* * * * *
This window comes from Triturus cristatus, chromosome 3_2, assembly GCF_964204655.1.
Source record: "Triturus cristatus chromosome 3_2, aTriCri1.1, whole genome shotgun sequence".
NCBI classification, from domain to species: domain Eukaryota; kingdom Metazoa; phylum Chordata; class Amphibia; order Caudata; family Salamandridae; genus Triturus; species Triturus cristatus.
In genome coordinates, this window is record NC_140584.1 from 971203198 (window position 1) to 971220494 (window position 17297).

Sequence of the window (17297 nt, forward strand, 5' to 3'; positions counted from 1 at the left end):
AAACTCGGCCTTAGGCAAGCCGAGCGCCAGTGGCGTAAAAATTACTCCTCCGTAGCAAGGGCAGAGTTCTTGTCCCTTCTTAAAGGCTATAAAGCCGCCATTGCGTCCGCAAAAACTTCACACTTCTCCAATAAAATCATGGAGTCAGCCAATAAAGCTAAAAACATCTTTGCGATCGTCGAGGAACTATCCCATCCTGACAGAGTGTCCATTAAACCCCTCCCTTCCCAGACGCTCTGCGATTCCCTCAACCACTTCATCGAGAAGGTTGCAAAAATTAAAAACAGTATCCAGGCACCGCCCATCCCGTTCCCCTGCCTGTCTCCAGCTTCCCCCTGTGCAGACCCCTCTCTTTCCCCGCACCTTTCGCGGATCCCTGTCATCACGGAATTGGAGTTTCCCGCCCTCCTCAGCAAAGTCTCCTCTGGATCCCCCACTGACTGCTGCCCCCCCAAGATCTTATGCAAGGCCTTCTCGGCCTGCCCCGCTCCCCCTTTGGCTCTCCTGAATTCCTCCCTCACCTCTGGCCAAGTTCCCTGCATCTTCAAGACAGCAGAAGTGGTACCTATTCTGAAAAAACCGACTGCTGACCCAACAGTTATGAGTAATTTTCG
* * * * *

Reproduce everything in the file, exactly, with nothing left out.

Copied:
This window comes from Triturus cristatus, chromosome 3_2, assembly GCF_964204655.1.
Source record: "Triturus cristatus chromosome 3_2, aTriCri1.1, whole genome shotgun sequence".
NCBI classification, from domain to species: domain Eukaryota; kingdom Metazoa; phylum Chordata; class Amphibia; order Caudata; family Salamandridae; genus Triturus; species Triturus cristatus.
In genome coordinates, this window is record NC_140584.1 from 971203198 (window position 1) to 971220494 (window position 17297).

Sequence of the window (17297 nt, forward strand, 5' to 3'; positions counted from 1 at the left end):
AAACTCGGCCTTAGGCAAGCCGAGCGCCAGTGGCGTAAAAATTACTCCTCCGTAGCAAGGGCAGAGTTCTTGTCCCTTCTTAAAGGCTATAAAGCCGCCATTGCGTCCGCAAAAACTTCACACTTCTCCAATAAAATCATGGAGTCAGCCAATAAAGCTAAAAACATCTTTGCGATCGTCGAGGAACTATCCCATCCTGACAGAGTGTCCATTAAACCCCTCCCTTCCCAGACGCTCTGCGATTCCCTCAACCACTTCATCGAGAAGGTTGCAAAAATTAAAAACAGTATCCAGGCACCGCCCATCCCGTTCCCCTGCCTGTCTCCAGCTTCCCCCTGTGCAGACCCCTCTCTTTCCCCGCACCTTTCGCGGATCCCTGTCATCACGGAATTGGAGTTTCCCGCCCTCCTCAGCAAAGTCTCCTCTGGATCCCCCACTGACTGCTGCCCCCCCAAGATCTTATGCAAGGCCTTCTCGGCCTGCCCCGCTCCCCCTTTGGCTCTCCTGAATTCCTCCCTCACCTCTGGCCAAGTTCCCTGCATCTTCAAGACAGCAGAAGTGGTACCTATTCTGAAAAAACCGACTGCTGACCCAACAGTTATGAGTAATTTTCG